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how to work out your RRP

Holly’s Business Advice #3: How do I work out an RRP?

Finding out what you should charge for products, can be one of the most unfriendly things to work out. Firstly, it will not take into account how much you love an idea or ‘just know’ it should work! If you get it wrong, you’re the only person to lose out. A few thoughts on the process:

  • Know the market: You need to find out how much customers are willing to pay and what competitors charge. Handmade vs bought in – charge a premium for handmade. But there’ll be a balance. This is where storytelling is so important.
  • Pick a ‘way’ of pricing: There’s ‘cost-plus pricing’ which involves adding a markup % to costs; this will vary between products, businesses, and sectors. Then there’s ‘value-based pricing’ is determined by how much value your customers attach to your product.
  • Get your cost price right! Include all direct costs, including money spent developing a product or service. If you cheat this, it will bite you on the business butt. Then calculate your variable costs (for materials, packaging and so on); the more you make or sell, the higher these will be. Work out what percentage of your fixed costs (overheads such as rent, rates, and wages) the product needs to cover. Add all of these costs together and divide by volume to produce a unit break-even figure.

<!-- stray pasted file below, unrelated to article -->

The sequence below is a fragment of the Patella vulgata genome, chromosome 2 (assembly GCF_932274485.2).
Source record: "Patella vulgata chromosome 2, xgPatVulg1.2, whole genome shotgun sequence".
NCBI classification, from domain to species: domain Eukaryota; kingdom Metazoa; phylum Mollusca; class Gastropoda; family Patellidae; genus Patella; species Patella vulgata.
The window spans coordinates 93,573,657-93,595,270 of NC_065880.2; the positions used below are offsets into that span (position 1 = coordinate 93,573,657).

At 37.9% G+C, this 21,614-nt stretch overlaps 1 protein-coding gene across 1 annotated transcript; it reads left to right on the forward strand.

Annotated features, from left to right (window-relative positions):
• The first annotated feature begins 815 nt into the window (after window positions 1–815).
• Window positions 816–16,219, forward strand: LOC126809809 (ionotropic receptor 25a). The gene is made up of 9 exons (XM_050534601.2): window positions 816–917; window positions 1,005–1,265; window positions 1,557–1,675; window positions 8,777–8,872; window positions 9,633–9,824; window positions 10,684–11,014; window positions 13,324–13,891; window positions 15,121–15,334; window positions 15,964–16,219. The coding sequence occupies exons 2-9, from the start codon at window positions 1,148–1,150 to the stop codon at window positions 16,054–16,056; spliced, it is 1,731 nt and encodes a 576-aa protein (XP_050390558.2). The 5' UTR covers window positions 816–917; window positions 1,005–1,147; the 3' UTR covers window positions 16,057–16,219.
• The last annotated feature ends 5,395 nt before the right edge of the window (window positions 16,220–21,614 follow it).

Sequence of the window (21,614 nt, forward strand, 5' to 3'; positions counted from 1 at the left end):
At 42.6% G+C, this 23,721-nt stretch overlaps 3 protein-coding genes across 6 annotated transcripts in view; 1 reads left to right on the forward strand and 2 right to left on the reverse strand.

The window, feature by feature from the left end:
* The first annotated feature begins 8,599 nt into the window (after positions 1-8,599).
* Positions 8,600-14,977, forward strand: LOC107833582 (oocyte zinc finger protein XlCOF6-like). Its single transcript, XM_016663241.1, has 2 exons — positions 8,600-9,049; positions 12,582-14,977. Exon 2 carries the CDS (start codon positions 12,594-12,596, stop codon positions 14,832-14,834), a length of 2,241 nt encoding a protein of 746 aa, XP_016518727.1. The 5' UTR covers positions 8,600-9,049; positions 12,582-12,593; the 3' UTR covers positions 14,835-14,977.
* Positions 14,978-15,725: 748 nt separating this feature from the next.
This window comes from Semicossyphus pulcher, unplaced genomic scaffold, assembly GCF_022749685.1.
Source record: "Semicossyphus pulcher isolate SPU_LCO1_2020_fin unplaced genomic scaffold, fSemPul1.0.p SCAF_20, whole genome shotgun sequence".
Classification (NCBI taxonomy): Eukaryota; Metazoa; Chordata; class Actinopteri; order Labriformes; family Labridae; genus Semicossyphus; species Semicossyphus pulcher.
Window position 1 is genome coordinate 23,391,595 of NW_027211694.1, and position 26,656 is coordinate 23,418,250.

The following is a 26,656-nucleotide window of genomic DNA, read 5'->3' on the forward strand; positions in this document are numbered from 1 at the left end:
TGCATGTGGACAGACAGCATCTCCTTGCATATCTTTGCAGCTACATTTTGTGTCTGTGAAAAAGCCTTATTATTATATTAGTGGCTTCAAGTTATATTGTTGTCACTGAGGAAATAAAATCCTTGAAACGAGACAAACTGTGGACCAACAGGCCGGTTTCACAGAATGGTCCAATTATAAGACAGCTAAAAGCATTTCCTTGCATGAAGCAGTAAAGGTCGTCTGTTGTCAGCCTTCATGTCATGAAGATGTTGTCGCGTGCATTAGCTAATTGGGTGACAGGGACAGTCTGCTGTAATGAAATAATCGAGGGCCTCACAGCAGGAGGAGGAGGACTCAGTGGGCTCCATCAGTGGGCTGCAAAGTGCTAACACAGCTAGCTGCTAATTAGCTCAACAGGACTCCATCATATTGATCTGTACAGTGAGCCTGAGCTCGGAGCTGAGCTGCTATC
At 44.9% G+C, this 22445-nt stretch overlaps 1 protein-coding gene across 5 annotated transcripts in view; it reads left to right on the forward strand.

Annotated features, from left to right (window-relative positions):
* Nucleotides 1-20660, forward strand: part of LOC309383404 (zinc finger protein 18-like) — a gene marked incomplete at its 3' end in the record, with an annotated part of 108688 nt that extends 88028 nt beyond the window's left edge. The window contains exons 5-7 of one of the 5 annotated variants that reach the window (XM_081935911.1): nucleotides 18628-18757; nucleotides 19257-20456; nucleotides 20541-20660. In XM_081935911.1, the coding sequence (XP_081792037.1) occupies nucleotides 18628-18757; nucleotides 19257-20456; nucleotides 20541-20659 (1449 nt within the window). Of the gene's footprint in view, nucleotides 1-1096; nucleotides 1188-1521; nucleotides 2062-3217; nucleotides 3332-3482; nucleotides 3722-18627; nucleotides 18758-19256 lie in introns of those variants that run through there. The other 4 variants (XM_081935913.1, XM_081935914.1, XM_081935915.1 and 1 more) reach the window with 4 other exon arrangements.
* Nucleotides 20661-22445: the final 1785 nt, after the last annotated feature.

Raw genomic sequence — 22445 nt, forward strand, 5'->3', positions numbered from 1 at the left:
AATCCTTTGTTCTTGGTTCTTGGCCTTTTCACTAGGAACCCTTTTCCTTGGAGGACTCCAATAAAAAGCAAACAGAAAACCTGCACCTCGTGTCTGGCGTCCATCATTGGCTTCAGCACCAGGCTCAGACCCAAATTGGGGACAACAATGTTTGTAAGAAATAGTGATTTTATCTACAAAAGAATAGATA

• Work out how much you cost: This is so important for the previous point. Your wage means how much do you cost per hour. You need to be honest with how much you need to survive, but also be realistic about what your customers and business can afford.
  • Think about other factors: Will charging VAT  have an impact on price? Can you keep margins modest on some products in order to achieve better margins on others? Have you built in a contingency?
  • Stay on your toes: Prices will not be fixed for long. Your costs, customers, and competitors can change, so you will have to shift your prices to keep up with the market. Keep an eye on what’s going on and keep with the times and trends of the customer.


Each week I’m answering a business question I was asked the week before. It’s been great so far; last week we covered one of the most important decisions you will have to make as a business owner, hiring your first employee.

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